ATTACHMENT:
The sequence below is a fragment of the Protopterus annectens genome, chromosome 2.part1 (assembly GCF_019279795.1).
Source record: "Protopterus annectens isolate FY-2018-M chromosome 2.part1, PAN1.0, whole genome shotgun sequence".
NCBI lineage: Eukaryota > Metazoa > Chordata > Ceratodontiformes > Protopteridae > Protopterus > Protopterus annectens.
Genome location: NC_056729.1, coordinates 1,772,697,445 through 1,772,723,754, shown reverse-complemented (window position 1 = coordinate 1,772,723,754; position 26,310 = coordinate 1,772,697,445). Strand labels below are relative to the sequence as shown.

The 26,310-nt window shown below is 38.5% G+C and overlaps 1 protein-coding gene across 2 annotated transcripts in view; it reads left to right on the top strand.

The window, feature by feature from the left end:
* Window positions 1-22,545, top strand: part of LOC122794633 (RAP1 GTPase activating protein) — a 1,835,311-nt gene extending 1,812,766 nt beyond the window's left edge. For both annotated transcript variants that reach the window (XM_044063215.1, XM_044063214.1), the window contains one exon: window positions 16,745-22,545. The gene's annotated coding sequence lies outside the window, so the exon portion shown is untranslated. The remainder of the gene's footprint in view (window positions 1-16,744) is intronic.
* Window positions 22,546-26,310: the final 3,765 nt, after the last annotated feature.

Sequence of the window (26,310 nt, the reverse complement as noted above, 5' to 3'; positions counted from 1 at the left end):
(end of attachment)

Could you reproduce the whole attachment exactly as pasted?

The sequence below is a fragment of the Protopterus annectens genome, chromosome 2.part1 (assembly GCF_019279795.1).
Source record: "Protopterus annectens isolate FY-2018-M chromosome 2.part1, PAN1.0, whole genome shotgun sequence".
NCBI lineage: Eukaryota > Metazoa > Chordata > Ceratodontiformes > Protopteridae > Protopterus > Protopterus annectens.
Genome location: NC_056729.1, coordinates 1,772,697,445 through 1,772,723,754, shown reverse-complemented (window position 1 = coordinate 1,772,723,754; position 26,310 = coordinate 1,772,697,445). Strand labels below are relative to the sequence as shown.

The 26,310-nt window shown below is 38.5% G+C and overlaps 1 protein-coding gene across 2 annotated transcripts in view; it reads left to right on the top strand.

The window, feature by feature from the left end:
* Window positions 1-22,545, top strand: part of LOC122794633 (RAP1 GTPase activating protein) — a 1,835,311-nt gene extending 1,812,766 nt beyond the window's left edge. For both annotated transcript variants that reach the window (XM_044063215.1, XM_044063214.1), the window contains one exon: window positions 16,745-22,545. The gene's annotated coding sequence lies outside the window, so the exon portion shown is untranslated. The remainder of the gene's footprint in view (window positions 1-16,744) is intronic.
* Window positions 22,546-26,310: the final 3,765 nt, after the last annotated feature.

Sequence of the window (26,310 nt, the reverse complement as noted above, 5' to 3'; positions counted from 1 at the left end):